My kids were so grateful that I made these for them! And I was able to get great data on where they are with place value. We will be using these on a regular basis! Thanks!

I love the baseball card holder idea! Thank you, Mariana.

Thanks for this post! Do you have the students ten frames as block dots instead of red?

No, but I think if you just print it in B&W you’ll get the same effect.

Thank you so much for all of your wonderful blog posts and materials! I am currently a math interventionist in La Porte, TX and I am loving all the ideas that you are sharing. This is my first year to work in this position and I am grateful for your willingness to share and help others!

Barbara

Congratulations on your new position, Barbara! I’m so glad that my blog is helping you out!

I am working on place value with my intervention group too. I asked them to make 25 the other days using ones but they couldn’t count by ones they needed to find another way. I was hoping that they would put their ones into groups of five then push them together to make 10 to show both number fact knowledge and an understanding of teness. At first they really struggled as they wanted to count by two s but could only count to 12 but after now doing this same process for four days they have begun to see that the tens are not a single unit eg 2 tens 5 ones but still have a way to go.

Hello Donna-

I love your ideas and was wondering if you offer professional development at schools. Could you please let me know? Thanks so much!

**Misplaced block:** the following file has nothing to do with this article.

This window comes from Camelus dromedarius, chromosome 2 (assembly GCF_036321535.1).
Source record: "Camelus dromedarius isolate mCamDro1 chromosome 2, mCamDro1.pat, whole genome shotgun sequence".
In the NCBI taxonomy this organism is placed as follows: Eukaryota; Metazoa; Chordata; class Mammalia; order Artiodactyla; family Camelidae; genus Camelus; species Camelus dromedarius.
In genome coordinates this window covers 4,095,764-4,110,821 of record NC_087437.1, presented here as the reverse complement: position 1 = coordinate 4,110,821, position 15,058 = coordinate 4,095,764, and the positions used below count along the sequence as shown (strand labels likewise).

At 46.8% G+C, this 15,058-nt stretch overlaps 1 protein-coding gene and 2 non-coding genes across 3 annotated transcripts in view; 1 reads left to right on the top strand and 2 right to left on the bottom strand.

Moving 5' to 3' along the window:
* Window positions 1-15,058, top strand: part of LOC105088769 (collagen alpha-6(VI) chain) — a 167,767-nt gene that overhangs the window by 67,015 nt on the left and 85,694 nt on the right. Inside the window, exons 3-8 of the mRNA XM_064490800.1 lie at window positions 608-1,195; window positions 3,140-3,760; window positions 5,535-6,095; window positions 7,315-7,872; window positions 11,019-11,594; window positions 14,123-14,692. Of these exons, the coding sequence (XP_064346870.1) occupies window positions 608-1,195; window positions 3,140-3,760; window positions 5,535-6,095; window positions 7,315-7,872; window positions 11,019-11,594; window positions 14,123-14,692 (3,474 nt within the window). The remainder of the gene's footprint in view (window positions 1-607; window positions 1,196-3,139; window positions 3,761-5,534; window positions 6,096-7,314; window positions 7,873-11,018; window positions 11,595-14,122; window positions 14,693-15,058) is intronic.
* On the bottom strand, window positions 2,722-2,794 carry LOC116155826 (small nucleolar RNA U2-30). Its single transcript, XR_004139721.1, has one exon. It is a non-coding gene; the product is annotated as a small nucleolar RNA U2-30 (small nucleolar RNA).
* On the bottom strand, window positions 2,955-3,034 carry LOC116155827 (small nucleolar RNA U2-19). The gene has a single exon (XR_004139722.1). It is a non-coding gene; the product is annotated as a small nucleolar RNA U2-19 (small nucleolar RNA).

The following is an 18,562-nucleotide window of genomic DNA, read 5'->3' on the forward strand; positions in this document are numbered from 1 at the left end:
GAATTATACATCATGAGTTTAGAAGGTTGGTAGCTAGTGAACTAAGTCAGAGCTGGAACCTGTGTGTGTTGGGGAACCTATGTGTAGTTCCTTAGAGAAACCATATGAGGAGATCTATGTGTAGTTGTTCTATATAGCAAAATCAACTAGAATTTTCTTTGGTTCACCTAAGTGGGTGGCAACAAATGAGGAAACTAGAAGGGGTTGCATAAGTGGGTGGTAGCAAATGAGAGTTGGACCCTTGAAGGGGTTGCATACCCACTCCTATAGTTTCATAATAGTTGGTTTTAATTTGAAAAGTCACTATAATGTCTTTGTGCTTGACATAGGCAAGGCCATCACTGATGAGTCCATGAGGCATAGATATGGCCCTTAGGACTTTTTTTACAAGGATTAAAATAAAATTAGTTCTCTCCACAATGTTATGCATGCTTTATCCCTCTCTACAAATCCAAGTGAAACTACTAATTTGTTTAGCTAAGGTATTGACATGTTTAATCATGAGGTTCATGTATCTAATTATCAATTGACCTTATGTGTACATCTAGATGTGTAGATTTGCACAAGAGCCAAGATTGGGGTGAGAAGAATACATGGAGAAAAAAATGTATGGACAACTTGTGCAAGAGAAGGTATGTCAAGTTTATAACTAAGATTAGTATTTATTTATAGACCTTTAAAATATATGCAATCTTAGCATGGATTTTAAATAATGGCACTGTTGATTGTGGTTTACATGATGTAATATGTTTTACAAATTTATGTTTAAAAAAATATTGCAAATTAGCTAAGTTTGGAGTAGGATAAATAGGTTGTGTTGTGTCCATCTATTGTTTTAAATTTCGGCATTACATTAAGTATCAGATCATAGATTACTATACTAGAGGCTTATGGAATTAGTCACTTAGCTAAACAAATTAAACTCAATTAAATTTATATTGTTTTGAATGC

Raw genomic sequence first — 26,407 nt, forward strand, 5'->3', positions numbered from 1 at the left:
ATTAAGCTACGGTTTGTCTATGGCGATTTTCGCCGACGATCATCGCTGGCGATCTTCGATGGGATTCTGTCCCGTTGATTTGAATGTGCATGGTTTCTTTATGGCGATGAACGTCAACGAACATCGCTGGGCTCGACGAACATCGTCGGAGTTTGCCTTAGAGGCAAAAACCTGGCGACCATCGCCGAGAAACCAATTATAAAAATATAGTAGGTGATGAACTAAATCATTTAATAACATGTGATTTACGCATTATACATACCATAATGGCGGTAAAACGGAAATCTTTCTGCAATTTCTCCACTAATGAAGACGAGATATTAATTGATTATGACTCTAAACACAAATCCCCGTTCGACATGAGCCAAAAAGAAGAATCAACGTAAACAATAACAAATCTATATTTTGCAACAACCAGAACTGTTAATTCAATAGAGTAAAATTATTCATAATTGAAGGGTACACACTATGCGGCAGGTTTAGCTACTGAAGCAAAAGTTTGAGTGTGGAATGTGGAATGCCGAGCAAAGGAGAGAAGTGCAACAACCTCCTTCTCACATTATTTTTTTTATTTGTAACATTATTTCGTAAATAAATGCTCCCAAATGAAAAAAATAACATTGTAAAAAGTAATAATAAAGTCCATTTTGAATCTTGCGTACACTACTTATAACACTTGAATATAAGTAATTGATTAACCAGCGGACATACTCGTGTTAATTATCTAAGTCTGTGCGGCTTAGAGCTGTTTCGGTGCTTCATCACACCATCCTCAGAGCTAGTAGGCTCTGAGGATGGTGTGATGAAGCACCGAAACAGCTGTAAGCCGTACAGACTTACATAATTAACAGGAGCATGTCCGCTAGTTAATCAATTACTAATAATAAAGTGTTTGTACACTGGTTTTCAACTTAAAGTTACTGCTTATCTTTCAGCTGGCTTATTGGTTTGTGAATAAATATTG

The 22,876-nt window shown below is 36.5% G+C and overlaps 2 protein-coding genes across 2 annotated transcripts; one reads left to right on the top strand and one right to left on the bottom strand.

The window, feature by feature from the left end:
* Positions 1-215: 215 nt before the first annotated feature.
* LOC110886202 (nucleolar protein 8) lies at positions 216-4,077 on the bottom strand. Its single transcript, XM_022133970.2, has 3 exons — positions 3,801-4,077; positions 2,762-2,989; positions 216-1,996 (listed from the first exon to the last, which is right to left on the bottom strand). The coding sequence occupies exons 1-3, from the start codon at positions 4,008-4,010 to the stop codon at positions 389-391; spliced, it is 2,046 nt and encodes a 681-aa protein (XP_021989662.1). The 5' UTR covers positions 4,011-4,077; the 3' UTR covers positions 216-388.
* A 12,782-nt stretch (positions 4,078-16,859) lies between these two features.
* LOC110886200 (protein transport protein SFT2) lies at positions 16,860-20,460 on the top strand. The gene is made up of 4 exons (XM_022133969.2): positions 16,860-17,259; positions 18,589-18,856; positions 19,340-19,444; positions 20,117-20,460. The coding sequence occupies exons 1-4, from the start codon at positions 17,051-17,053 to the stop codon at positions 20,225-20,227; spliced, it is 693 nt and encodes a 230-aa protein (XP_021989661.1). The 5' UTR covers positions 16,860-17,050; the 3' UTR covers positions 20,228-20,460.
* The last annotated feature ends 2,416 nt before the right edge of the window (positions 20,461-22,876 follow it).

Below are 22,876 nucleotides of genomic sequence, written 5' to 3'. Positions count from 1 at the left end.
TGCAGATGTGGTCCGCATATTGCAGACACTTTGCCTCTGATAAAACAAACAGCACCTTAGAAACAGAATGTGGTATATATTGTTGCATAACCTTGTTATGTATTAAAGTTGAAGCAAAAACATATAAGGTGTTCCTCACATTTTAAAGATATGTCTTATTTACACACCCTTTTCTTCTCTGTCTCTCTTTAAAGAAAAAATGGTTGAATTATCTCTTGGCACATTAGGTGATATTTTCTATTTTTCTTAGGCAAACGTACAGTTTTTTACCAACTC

Yes, Barbara, mostly in the summer, since I work full-time. Here’s the link to my contact page.

Hello,

Here is a basic interactive ten frame tool with two color counters to model numbers and equations:

http://www.toytheater.com/two-color-counter-ten-frame.php

In addition you can draw on the page to write numbers and equations to match what is being modeled in the ten frame.

Cheers, Joel

I really enjoyed reading your post about place values. I am a student right now, working towards my teaching degree. Place value and having students understand it was a big topic we covered. I loved they way you worked with the students to figure out that the 4 in 43 stood for 40. It is very important that students know how to represent place value. Knowing place values will better help students understand adding and subtracting as well as multiplying and dividing. Thank you for this post. I will take this with me so I can use it with my future students.

Thank you for the idea of the baseball cards holder! I printed theses ten frames a long time ago and also kept them in small plastic bags. Oraganizing them will certainly make them more user friendly!

When I have my first graders match amounts to digits, I have them say the tens and ones part, and then we go into our “math language” : two-ten three or twin-ten three to twenty- three ( the -ty) part of the word is short for ten. It still takes a bit for the kids who struggle but I think constantly talking this way helps them bridge the language connection.

I am a high school teacher in Australia, and just thought I’d share the fact that students are still struggling with the concept of place value at year 7 level…our testing comes back that place value is crucial in areas of measurement and number work. Thanks for sharing ideas and strategies.

In making the tens frames for this activity do you have a frame that is empty to represent zero? I am not seeing it in the information that I printed. Thank you for these materials.